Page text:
Developing a research agenda on racial and gender equity in the pandemic-era U.S. labor market
This summation of a joint roundtable discussion was written in partnership with The Century Foundation.
Now, more than 2 years after the start of the COVID-19 pandemic in the United States, workers, academics, and policymakers alike are still figuring out its full implications on the U.S. labor market. Going forward, understanding what changes occurred, which ones are temporary and which are permanent, and what the labor market will look like in the years ahead will be of great importance for the well-being of U.S. families and the broader U.S. economy.
Dubbed by many observers not as a recession but as a “she-cession,” the COVID-19 pandemic’s effects on U.S. society and the economy—including school closures, child care disruptions, shifting caregiving responsibilities, and massive layoffs in the service and hospitality sectors, among others—have been disproportionately borne by women. Intersecting oppressions, including structural and ongoing racism, mean the impacts are felt even more by Black, Latina, and immigrant women. The personal effects of these challenges have been clear from the start, but the ways in which they translate to the labor market, families’ economic security, and the economic recovery are areas for further study.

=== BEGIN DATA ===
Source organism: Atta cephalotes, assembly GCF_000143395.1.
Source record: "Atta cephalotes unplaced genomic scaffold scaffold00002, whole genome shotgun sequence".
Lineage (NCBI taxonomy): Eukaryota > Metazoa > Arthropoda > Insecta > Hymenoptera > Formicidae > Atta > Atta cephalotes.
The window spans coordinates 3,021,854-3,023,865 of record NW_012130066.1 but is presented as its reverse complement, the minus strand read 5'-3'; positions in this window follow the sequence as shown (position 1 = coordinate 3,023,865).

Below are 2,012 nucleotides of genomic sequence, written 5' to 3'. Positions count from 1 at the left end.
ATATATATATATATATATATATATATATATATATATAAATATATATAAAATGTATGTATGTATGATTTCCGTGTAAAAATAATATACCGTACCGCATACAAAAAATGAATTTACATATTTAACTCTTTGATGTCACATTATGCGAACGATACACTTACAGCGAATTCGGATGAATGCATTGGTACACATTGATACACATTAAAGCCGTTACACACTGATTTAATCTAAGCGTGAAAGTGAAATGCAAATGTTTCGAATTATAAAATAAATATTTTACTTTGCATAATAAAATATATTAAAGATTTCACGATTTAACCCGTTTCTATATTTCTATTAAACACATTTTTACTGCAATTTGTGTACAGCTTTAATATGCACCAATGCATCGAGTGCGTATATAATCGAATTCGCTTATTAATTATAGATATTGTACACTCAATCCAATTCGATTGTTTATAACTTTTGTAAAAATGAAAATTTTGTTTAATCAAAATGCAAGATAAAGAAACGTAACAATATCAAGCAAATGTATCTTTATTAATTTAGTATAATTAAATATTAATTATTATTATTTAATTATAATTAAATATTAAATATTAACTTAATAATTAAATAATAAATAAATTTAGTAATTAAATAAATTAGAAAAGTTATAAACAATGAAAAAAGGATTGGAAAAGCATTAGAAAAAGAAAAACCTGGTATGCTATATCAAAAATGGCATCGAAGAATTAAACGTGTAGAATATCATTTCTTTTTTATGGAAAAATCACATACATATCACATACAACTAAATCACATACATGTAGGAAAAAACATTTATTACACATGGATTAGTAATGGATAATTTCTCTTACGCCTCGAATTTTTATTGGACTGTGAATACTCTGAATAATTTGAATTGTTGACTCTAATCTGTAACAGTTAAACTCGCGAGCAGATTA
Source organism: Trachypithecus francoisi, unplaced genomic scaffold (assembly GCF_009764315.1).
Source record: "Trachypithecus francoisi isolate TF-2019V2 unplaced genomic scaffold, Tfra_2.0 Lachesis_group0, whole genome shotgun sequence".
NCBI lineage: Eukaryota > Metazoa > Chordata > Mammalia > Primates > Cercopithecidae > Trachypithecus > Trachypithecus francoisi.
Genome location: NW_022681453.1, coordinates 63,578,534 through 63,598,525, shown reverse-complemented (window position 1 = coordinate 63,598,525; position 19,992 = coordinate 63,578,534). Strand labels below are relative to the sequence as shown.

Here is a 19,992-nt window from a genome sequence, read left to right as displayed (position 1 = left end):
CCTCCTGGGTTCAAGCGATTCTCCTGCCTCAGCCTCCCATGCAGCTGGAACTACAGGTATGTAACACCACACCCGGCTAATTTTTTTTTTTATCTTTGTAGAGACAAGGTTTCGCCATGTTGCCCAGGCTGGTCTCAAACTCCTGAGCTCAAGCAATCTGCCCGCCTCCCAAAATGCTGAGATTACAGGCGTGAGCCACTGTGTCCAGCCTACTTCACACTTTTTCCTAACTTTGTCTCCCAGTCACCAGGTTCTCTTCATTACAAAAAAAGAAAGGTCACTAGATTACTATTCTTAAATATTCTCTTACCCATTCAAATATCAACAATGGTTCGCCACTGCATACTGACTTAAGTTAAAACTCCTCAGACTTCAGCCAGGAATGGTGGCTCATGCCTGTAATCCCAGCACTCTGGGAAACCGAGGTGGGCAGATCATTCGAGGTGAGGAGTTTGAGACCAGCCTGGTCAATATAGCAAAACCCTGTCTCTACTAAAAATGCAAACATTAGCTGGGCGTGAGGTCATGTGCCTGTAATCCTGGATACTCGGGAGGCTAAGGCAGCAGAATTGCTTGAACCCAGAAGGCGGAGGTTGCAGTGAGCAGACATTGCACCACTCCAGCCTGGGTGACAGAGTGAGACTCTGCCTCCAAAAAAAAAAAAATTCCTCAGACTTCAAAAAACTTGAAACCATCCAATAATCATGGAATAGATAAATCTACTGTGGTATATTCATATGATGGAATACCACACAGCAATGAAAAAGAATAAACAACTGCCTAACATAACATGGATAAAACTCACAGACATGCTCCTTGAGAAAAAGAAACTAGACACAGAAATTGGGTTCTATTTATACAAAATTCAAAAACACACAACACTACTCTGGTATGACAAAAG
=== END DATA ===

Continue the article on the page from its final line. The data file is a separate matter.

A new working paper by Harvard University’s Claudia Goldin, for example, finds that, contrary to some expectations, women overall did not significantly exit the labor force or reduce their work relative to men during the COVID-19 pandemic. The COVID-19 recession was a “she-cession,” Goldin finds, not because women fared much worse than men in aggregate employment or labor force participation, but because women were more affected relative to past recessions, which traditionally spared women-led sectors of the U.S. economy to a greater degree. While many women remained in the workforce over the past 2 years, the added stress of the pandemic, caregiving responsibilities, household duties, and remote schooling—on top of regular employment—disproportionately took a toll on women’s well-being and mental health.
Of course, aggregate data do not speak to the varied labor market experiences of working women across the United States. Workers of color, parents and other caregivers, workers with lower educational attainment, as well as those workers relying on part-time employment and employed in certain occupations faced worse labor market outcomes than the aggregate or averages suggest. The mechanisms that contributed to these disparities require continued study both to better understand them and to help craft an appropriate policy response.
To provide further clarity on the U.S. labor market for women in the pandemic era, The Century Foundation and the Washington Center for Equitable Growth co-hosted the Women’s Racial and Economic Justice Roundtable, bringing together more than 40 leading policy experts and academics to share data, identify key research questions, and discuss promising strategies for future studies. This column summarizes the key themes and research questions identified at this roundtable, as well as key recommendations for researchers that came out of the event.